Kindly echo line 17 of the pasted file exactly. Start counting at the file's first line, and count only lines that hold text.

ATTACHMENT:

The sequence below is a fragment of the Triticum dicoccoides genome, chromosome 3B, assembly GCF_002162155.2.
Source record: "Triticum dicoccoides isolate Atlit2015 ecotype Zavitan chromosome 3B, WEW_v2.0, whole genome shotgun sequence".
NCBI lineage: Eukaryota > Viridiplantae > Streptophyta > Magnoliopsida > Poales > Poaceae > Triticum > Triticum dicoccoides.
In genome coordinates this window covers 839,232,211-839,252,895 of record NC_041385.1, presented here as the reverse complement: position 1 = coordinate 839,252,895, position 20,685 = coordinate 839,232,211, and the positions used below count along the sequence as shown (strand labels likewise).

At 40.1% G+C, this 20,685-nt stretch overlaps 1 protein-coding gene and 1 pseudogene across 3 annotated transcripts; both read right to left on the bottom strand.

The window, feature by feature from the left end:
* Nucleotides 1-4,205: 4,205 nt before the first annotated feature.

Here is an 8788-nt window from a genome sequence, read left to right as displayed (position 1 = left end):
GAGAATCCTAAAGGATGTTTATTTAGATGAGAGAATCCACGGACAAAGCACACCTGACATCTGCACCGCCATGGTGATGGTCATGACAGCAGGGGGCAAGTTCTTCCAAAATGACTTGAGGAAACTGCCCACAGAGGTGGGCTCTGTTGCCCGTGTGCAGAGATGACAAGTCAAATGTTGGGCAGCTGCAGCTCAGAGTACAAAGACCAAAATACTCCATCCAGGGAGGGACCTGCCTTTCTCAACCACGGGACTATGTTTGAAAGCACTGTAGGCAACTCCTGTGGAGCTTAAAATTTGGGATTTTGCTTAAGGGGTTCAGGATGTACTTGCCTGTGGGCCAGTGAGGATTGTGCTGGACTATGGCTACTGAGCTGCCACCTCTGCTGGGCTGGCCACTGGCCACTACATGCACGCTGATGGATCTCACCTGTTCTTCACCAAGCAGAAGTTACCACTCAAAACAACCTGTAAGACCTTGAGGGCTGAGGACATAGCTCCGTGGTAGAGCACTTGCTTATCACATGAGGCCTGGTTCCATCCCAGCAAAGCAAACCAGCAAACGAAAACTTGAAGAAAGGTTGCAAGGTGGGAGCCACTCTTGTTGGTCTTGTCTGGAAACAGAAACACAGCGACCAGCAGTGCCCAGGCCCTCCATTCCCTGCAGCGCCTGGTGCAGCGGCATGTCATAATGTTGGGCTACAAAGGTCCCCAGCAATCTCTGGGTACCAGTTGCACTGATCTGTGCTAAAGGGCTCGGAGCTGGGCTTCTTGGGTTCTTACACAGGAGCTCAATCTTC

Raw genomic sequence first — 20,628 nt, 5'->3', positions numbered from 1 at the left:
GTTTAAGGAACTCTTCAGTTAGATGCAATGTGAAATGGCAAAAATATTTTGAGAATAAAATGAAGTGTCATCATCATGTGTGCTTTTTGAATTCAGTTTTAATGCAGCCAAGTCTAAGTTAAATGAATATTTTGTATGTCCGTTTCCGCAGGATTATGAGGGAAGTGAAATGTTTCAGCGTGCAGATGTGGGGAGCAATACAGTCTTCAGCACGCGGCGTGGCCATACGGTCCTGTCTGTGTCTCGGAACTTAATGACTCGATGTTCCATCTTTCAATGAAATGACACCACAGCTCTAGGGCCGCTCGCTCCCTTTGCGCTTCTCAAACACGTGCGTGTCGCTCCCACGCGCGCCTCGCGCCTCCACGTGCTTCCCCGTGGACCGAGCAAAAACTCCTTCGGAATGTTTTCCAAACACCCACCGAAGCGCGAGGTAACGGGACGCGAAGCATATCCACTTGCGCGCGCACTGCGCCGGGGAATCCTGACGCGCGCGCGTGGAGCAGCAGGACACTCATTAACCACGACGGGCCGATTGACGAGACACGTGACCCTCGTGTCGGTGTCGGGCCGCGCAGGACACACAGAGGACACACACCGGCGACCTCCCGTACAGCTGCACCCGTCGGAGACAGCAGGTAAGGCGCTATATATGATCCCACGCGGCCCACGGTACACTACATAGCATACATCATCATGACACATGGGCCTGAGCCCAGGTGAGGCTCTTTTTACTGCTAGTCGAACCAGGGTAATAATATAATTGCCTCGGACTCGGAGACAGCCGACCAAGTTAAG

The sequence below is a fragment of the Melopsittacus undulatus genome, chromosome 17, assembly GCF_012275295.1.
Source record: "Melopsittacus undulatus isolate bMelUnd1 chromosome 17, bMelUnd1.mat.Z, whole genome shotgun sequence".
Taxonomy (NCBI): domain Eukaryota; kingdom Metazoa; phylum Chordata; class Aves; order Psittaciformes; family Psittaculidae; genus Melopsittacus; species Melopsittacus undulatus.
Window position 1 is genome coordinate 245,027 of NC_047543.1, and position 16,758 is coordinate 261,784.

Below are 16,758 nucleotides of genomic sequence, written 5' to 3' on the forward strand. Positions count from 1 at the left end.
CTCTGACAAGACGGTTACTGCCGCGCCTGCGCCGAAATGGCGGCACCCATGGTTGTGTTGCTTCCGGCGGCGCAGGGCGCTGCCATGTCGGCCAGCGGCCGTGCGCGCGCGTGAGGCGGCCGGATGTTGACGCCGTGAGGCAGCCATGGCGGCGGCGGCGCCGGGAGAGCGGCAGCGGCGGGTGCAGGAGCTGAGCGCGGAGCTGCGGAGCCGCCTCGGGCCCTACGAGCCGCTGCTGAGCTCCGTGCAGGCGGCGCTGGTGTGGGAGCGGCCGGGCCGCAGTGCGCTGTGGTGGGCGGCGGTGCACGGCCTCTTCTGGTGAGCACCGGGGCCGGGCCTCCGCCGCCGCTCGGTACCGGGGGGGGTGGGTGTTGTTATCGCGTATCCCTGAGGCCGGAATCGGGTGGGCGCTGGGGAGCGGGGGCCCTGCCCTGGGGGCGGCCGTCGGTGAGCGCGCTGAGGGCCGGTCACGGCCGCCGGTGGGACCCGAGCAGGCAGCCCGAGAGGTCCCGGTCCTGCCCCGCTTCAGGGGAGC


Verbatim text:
CTCTGACAAGACGGTTACTGCCGCGCCTGCGCCGAAATGGCGGCACCCATGGTTGTGTTGCTTCCGGCGGCGCAGGGCGCTGCCATGTCGGCCAGCGGCCGTGCGCGCGCGTGAGGCGGCCGGATGTTGACGCCGTGAGGCAGCCATGGCGGCGGCGGCGCCGGGAGAGCGGCAGCGGCGGGTGCAGGAGCTGAGCGCGGAGCTGCGGAGCCGCCTCGGGCCCTACGAGCCGCTGCTGAGCTCCGTGCAGGCGGCGCTGGTGTGGGAGCGGCCGGGCCGCAGTGCGCTGTGGTGGGCGGCGGTGCACGGCCTCTTCTGGTGAGCACCGGGGCCGGGCCTCCGCCGCCGCTCGGTACCGGGGGGGGTGGGTGTTGTTATCGCGTATCCCTGAGGCCGGAATCGGGTGGGCGCTGGGGAGCGGGGGCCCTGCCCTGGGGGCGGCCGTCGGTGAGCGCGCTGAGGGCCGGTCACGGCCGCCGGTGGGACCCGAGCAGGCAGCCCGAGAGGTCCCGGTCCTGCCCCGCTTCAGGGGAGC